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Smizik: Giles helps Pirates grind out victory

Sunday, July 29, 2001

As they of little faith made their way across the Roberto Clemente Bridge and toward various parking facilities, leaving PNC Park with about two-thirds of its original attendance, it would be nice to report the Pirates came storming and snorting off the field for their final at-bat plotting how they would overcome the six-run deficit they faced.

It would be nice to note that Manager Lloyd McClendon gathered his men in a tight circle in the dugout and exhorted them to fashion the improbable comeback necessary to beat the Houston Astros, who have, by the way, just about the best closer in baseball.

It would be sweet to say the Pirates had a plan to score seven runs, with the final four coming with Billy Wagner on the mound. But there is no plan for such a happening.

"It's just a grind," said Brian Giles, who had made the final out in the eighth inning and had no thoughts of swinging again in this game. "It's easy to get frustrated. It's a grind. You have to keep that in mind and try to grind it out."

But how do you grind it out when the first two hitters in the ninth make outs? Only once before, in 1952, had a National League team scored as many as seven runs after two were out in the ninth inning.

Worse, look who the Pirates had coming to bat.

Kevin Young, sporting a .215 batting average, kept it alive with a double to left. The offensively inept Pat Meares followed with the necessary inspiration, a crushing home run into the left-field seats. It was 8-4.

"All of a sudden that gives you a little adrenaline and guys battle and get good at-bats," Giles said.

The Pirates next three batters all spent significant time in the minors this season and had a combined batting average of .238. But pinch-hitter Adam Hyzdu singled, Tike Redmond walked and Jack Wilson singled home the fifth run.

Houston Manager Larry Dierker had seen enough. Why take chances? His team was in a race for a division title with the Chicago Cubs. Every game was vitally important. He brought on Wagner, a left-hander who regularly throws at 97 mph and often faster.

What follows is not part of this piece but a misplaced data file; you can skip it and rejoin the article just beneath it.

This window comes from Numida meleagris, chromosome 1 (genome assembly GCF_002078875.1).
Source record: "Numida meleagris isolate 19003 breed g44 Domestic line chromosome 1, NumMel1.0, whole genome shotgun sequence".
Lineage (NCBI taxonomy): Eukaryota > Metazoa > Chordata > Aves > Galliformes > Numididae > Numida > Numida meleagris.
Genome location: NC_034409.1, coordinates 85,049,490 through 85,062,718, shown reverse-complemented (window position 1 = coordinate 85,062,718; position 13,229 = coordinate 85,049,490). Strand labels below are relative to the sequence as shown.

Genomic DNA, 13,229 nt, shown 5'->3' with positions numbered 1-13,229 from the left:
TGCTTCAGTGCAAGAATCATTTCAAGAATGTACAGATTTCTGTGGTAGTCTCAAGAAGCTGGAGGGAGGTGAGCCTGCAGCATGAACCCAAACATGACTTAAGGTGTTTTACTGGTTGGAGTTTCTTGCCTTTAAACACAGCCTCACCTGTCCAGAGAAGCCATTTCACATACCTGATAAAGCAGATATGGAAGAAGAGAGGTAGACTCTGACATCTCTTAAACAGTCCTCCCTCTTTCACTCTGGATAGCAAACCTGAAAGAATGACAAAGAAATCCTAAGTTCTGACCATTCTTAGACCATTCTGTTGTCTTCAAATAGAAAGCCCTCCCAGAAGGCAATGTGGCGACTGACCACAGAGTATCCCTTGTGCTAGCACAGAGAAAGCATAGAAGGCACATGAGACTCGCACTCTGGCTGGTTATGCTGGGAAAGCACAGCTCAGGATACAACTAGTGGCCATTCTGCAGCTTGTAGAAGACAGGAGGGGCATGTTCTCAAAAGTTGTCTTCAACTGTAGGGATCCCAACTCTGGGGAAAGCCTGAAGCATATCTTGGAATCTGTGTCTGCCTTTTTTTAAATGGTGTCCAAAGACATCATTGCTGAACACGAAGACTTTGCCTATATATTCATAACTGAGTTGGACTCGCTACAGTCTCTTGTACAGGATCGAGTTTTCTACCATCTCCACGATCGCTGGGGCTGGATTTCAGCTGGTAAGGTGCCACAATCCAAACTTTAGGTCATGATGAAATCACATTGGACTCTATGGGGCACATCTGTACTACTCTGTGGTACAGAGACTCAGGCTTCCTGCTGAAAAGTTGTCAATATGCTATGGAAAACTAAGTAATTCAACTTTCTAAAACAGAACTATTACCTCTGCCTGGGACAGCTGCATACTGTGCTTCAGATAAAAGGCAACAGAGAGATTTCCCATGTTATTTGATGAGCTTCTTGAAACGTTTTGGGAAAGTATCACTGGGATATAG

On his third pitch, Wagner hit slumping Jason Kendall in the leg with a 96 mph fastball. The bases were loaded.

That brought up Giles, the ninth batter, and the winning run.

"I haven't fared too well against [Wagner]," he said. "You know he's going to throw 100. You just try to get a good pitch and put a good swing on it."

Wagner came in high at 98 mph for ball one.

"When a guy is throwing that hard, you don't want to try to do that much," Giles said. "You want to be short to the ball and he's going to supply the power."

Giles was looking inside. He knew the Astros had retired him several times during this series on an inside pitch. Afterward, he wasn't sure exactly where the ball was. He and everyone else knew where it went.

He crushed it. A line drive that was gone from the instant bat met ball. It screamed into the right-field seats, the first home run by a left-handed batter against Wagner this season.

The Pirates, impossibly, were a 9-8 winner.

For Giles it was his 25th home run and 66th RBIs of the season. He's still somewhat of a secret around baseball but he's simply among the best in the game. He's headed for a third consecutive season of at least 35 home runs and a batting average well above .300. His acquisition from Cleveland after the 1998 season in exchange for Ricardo Rincon is one of the best trades in Pirates' history.

All the more so because he's a complete player. He has a superb batting eye -- he's the rare slugger who bats over .300 and walks more than he strikes out -- and a very good fielder. He might not have the speed or the arm to be an accomplished center fielder, but put him in left and he's excellent.

He proved that again yesterday -- the first time he took the game away from the Astros.

In the fourth, he turned and sprinted for the left-field wall as Vinny Castilla's fly ball headed toward the seats.

"I just dropped my head and guessed where the ball would come down and I guessed right," Giles said. The ball, headed for the first row of seats, landed instead in the glove of the leaping Giles.

Castilla, who had homered in his pervious at-bat, also homered in his next two. Giles had ruined a historic day for Castilla. But the hurt Giles put on the Astros was worse.

There was another game to be played a little more than three hours later as part of the first home day-night doubleheader in Pirates' history. But for these few minutes that game didn't seem too important. The Pirates were still 22 games under .500, but in the aftermath of this astonishing victory, who cared?


Bob Smizik can be reached at bsmizik@post-gazette.com.

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